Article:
Fruita hospital plans new location at Choice Hotels site

Another area hospital has entered the fray over health care market share by announcing plans to expand in Fruita and on Orchard Mesa.

Family Health West confirmed last week it purchased for an undisclosed amount the former headquarters of Choice Hotels International, a 14,000-square-foot building located at 2697 U.S. Highway 50 on Orchard Mesa.

The 16-bed hospital located in Fruita is now considering how best to offer medical services at the Orchard Mesa location for people who reside at the outer reaches of Mesa County, said Angelina Salazar, hospital director of marketing.

“Currently, there are no medical facilities located in that area,” Salazar said. “People have to drive into town — not that it’s far away. But still, it’s a part of our county that doesn’t have the proximity to medical care that people in Fruita and Grand Junction-proper already enjoy.”

Family Health West is considering launching a radiology practice in the newly purchased building and perhaps a lab. This would enable Orchard Mesa residents to obtain blood tests and X-rays closer to home, she said.

A primary care practice is also possible, Salazar said.

“These are just ideas at this point,” she said.

Meanwhile, the Fruita City Council has granted an open-ended amendment to the conditional-use permit the Lower Valley’s sole hospital relies on to operate. 

It gives Family Health West much more freedom to expand operations as needed in the future, City Manager Clint Kinney said.

There was general agreement that 16-bed Family Health West is working at capacity and will need to expand soon. It should be allowed to do so without further review by the Fruita Planning Commission or City Council, Kinney said.

“We feel — especially in the Lower Valley — there has been lot of financial growth in last five, 10 years,” Salazar said. “In Fruita, we have already reached capacity. So we know we’re going to have to expand here. In addition, we’re looking at the periphery of Mesa County, places like Orchard Mesa and Clifton.”

On the recommendation of the Fruita Planning Commission and city staff, the City Council voted unanimously to amend the hospital’s conditional-use permit one final time. There were no recorded objections to the amendment, officials said.

The original permit approved to build the new hospital was granted in 2007. Normally, a conditional-use permit must be amended every time a change in use is proposed, officials said.

Last week’s vote means Family Health West may continue to expand onto land it currently controls “without the need for public hearings for (any) new construction, including minor construction,” the permit states.

“We treated their request just like any other commercial project,” Kinney said.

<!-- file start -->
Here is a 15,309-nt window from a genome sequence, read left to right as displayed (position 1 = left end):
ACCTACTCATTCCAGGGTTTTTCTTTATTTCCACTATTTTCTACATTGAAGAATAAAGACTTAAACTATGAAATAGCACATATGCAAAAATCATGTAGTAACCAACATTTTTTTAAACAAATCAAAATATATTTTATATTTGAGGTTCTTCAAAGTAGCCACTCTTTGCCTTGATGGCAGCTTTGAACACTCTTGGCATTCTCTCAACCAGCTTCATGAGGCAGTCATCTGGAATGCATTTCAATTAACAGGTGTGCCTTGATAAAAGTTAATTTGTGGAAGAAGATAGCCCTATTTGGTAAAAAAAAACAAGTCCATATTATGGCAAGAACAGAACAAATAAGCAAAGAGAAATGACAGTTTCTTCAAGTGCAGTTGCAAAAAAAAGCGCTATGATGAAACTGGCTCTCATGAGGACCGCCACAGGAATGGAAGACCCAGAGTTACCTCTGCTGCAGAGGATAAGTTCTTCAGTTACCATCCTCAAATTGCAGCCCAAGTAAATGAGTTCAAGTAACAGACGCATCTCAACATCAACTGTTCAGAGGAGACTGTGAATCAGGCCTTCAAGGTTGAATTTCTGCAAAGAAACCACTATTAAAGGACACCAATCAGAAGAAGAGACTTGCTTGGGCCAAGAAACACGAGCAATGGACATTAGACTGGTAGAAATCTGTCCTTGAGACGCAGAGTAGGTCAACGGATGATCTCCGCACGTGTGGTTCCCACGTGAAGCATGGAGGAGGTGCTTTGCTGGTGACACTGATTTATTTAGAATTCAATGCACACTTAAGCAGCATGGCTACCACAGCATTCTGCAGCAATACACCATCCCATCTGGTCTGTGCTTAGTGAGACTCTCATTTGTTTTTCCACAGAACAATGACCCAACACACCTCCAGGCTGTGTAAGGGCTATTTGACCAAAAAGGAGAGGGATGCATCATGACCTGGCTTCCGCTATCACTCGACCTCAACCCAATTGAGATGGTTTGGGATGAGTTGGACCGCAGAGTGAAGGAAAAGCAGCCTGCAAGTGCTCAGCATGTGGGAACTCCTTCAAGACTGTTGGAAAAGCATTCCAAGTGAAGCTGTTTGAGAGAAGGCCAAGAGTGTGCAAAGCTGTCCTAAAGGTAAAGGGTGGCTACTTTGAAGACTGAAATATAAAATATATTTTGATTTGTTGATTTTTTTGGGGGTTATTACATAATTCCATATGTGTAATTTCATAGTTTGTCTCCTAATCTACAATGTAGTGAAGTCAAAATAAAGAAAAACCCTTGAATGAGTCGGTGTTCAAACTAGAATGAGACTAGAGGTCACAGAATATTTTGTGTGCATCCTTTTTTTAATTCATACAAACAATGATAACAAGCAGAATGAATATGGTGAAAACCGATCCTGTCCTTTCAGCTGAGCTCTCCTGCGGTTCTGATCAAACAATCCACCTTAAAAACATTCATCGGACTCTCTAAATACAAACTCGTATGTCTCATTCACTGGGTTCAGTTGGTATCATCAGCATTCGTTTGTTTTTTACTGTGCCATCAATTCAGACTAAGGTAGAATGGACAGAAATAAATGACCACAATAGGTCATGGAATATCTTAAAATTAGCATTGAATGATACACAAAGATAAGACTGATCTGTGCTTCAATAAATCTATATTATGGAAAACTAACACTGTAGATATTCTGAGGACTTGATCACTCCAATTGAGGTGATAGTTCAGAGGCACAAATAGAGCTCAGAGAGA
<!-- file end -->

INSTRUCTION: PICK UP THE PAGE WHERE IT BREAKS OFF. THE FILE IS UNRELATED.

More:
A 5,000-square-foot women’s health clinic is under construction on the hospital’s south side, and plans are in the making to add as much as 45,000 square feet to the building at 300 Ottley Ave., Salazar said.

The health center “is an example of the types of expansion that could happen in the future,” a city staff report said.

A health-needs assessment conducted last year and continued economic growth in Fruita and other parts of the Lower Valley means Family Health West needs to expand soon, Salazar said.

“We would like to increase patient beds up to 20 or 25,” she said. “These are ideas we are exploring. We know that we need to add more beds.”

Family Health West also plans to expand its emergency department, which will soon receive a more advanced designation certifying its ability to treat a broader range of patients, she said.

The hospital also wants more medical offices for physicians and physician specialties, Salazar said.

Although a design firm has been hired, Salazar declined to disclose how much the hospital has spent so far or how much it plans to spend in total on the project. She also declined to specify deadlines for the proposed expansion.

“We don’t have an exact number on how much we are going to spend at this time or on when the construction will be started,” she said. “We’re working through the permitting process now.”

Future construction by the hospital must be accomplished according to commercial zone level one design standards and must undergo the standard design review process. Those processes, however, do not require public hearings, city officials said.

Like the women’s health clinic, future additions to Family Health West must be compatible with the hospital’s existing architectural style, according to the amended permit.

Impacts of expansion on a nearby elementary school and residential neighborhood did not outweigh the benefits of expansion, the city staff report said.

Despite an expected increased in motor-vehicle traffic in the area, the hospital will not be required to pay impact fees for future expansion on the property it currently owns, officials said.


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This is very good news for Orchard Mesa residents.  We still need an urgent care facility here, however.

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